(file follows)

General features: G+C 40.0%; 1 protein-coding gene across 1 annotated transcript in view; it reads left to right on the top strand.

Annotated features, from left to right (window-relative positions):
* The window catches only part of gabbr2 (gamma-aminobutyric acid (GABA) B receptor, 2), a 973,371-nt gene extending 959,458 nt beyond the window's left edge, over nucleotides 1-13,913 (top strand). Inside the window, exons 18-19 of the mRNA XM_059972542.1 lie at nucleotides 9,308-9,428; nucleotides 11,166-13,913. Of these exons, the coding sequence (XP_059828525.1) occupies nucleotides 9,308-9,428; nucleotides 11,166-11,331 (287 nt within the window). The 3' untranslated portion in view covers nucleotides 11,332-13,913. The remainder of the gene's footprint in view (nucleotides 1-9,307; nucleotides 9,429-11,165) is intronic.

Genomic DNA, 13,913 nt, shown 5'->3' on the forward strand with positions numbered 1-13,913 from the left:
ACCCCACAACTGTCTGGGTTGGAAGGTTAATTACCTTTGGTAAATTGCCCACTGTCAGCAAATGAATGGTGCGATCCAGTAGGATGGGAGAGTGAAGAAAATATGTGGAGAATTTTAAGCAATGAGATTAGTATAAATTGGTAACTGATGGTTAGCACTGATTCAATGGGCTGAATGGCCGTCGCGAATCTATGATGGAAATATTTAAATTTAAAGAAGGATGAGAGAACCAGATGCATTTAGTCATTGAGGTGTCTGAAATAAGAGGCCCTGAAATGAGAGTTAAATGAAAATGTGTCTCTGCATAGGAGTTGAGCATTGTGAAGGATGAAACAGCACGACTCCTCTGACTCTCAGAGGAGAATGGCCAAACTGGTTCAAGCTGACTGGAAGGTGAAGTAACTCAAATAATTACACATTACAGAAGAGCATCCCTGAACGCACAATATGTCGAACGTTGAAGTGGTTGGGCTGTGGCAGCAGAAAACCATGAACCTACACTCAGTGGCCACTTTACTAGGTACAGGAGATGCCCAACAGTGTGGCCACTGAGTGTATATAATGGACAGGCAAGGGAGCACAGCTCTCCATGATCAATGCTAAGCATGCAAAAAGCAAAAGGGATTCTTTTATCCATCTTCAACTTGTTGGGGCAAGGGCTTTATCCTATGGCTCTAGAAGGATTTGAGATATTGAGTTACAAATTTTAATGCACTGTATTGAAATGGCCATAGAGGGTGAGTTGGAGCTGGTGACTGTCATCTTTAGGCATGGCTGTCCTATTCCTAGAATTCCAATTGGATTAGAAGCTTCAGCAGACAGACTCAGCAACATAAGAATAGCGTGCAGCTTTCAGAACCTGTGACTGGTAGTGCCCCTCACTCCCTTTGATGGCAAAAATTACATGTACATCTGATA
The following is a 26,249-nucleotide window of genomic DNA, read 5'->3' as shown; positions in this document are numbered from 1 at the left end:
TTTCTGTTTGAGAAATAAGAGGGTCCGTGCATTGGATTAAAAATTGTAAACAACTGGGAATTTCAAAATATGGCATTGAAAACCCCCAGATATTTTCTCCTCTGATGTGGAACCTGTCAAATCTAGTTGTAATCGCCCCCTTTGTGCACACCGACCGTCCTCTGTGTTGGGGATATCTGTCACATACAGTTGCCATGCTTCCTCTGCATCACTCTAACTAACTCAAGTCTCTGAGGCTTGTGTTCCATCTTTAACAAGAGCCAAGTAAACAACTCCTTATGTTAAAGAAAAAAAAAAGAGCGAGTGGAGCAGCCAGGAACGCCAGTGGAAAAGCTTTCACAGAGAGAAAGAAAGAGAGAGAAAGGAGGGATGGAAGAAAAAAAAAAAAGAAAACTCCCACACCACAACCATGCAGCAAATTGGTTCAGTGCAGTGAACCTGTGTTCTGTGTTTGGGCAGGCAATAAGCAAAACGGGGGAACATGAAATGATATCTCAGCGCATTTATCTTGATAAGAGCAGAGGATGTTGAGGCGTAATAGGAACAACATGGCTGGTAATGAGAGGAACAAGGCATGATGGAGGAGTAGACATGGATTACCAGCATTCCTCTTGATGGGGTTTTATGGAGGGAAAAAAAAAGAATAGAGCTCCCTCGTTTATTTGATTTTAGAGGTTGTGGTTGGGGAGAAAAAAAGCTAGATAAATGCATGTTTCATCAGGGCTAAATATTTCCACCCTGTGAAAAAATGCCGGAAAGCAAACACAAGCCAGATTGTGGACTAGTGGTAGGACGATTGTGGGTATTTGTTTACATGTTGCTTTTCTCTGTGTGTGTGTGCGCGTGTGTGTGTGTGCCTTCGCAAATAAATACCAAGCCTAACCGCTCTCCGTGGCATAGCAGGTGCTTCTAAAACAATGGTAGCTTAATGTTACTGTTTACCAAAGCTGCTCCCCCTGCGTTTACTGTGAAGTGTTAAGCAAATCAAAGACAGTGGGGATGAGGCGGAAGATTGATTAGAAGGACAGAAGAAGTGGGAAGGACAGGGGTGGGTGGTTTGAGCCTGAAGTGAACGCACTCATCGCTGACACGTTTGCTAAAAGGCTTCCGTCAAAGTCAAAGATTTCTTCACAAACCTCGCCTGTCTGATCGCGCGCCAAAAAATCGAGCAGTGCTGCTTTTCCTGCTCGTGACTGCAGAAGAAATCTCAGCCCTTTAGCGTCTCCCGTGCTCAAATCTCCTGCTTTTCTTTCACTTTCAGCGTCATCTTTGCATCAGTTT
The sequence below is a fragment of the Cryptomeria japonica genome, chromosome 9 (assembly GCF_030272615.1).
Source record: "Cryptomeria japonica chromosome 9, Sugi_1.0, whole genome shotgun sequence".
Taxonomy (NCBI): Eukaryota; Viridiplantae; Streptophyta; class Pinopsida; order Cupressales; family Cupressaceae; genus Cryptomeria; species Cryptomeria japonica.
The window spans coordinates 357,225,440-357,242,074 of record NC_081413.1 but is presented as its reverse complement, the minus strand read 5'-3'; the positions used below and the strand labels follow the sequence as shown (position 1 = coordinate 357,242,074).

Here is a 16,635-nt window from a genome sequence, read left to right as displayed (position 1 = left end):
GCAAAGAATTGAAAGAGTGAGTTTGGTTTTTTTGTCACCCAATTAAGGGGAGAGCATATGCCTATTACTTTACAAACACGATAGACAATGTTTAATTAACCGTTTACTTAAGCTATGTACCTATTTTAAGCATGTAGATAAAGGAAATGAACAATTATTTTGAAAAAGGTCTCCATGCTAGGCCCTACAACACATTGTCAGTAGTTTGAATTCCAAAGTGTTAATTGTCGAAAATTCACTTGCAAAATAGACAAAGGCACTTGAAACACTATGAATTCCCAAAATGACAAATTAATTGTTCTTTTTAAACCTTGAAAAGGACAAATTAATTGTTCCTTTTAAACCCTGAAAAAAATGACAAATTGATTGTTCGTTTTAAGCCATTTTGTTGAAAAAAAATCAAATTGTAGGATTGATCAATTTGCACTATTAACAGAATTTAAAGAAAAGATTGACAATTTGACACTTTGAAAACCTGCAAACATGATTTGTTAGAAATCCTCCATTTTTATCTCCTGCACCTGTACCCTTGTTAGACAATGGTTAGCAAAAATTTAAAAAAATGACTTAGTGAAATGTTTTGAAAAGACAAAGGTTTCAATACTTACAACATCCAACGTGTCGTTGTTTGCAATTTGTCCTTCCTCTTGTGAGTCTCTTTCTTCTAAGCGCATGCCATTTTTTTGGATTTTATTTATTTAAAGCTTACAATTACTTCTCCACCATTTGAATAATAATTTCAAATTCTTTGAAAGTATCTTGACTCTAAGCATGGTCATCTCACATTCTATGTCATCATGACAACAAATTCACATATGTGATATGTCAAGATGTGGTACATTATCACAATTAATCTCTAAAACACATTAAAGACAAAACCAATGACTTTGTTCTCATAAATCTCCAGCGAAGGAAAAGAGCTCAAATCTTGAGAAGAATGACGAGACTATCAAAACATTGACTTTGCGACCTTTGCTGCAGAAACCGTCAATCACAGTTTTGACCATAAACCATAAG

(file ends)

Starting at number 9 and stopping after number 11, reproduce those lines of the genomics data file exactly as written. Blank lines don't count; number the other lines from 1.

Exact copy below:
Source record: "Cryptomeria japonica chromosome 9, Sugi_1.0, whole genome shotgun sequence".
Taxonomy (NCBI): Eukaryota; Viridiplantae; Streptophyta; class Pinopsida; order Cupressales; family Cupressaceae; genus Cryptomeria; species Cryptomeria japonica.
The window spans coordinates 357,225,440-357,242,074 of record NC_081413.1 but is presented as its reverse complement, the minus strand read 5'-3'; the positions used below and the strand labels follow the sequence as shown (position 1 = coordinate 357,242,074).